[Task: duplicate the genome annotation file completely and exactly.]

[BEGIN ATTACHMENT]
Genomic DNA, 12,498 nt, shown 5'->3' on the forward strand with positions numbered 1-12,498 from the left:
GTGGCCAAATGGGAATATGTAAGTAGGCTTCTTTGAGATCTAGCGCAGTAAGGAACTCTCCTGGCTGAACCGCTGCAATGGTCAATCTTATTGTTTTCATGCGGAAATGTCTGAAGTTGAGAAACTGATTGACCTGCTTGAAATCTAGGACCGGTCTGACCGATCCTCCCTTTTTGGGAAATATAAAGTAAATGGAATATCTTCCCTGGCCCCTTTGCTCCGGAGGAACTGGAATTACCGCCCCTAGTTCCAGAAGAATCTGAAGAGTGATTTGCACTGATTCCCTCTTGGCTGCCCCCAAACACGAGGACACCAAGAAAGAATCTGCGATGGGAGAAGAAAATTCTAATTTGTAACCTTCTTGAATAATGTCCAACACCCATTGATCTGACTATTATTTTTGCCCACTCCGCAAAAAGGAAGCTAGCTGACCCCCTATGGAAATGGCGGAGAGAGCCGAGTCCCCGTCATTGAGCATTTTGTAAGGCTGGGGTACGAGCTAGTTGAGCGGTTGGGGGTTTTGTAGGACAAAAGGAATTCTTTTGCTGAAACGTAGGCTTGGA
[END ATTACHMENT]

Genomic DNA, 12,498 nt, shown 5'->3' on the forward strand with positions numbered 1-12,498 from the left:
GTGGCCAAATGGGAATATGTAAGTAGGCTTCTTTGAGATCTAGCGCAGTAAGGAACTCTCCTGGCTGAACCGCTGCAATGGTCAATCTTATTGTTTTCATGCGGAAATGTCTGAAGTTGAGAAACTGATTGACCTGCTTGAAATCTAGGACCGGTCTGACCGATCCTCCCTTTTTGGGAAATATAAAGTAAATGGAATATCTTCCCTGGCCCCTTTGCTCCGGAGGAACTGGAATTACCGCCCCTAGTTCCAGAAGAATCTGAAGAGTGATTTGCACTGATTCCCTCTTGGCTGCCCCCAAACACGAGGACACCAAGAAAGAATCTGCGATGGGAGAAGAAAATTCTAATTTGTAACCTTCTTGAATAATGTCCAACACCCATTGATCTGACTATTATTTTTGCCCACTCCGCAAAAAGGAAGCTAGCTGACCCCCTATGGAAATGGCGGAGAGAGCCGAGTCCCCGTCATTGAGCATTTTGTAAGGCTGGGGTACGAGCTAGTTGAGCGGTTGGGGGTTTTGTAGGACAAAAGGAATTCTTTTGCTGAAACGTAGGCTTGGA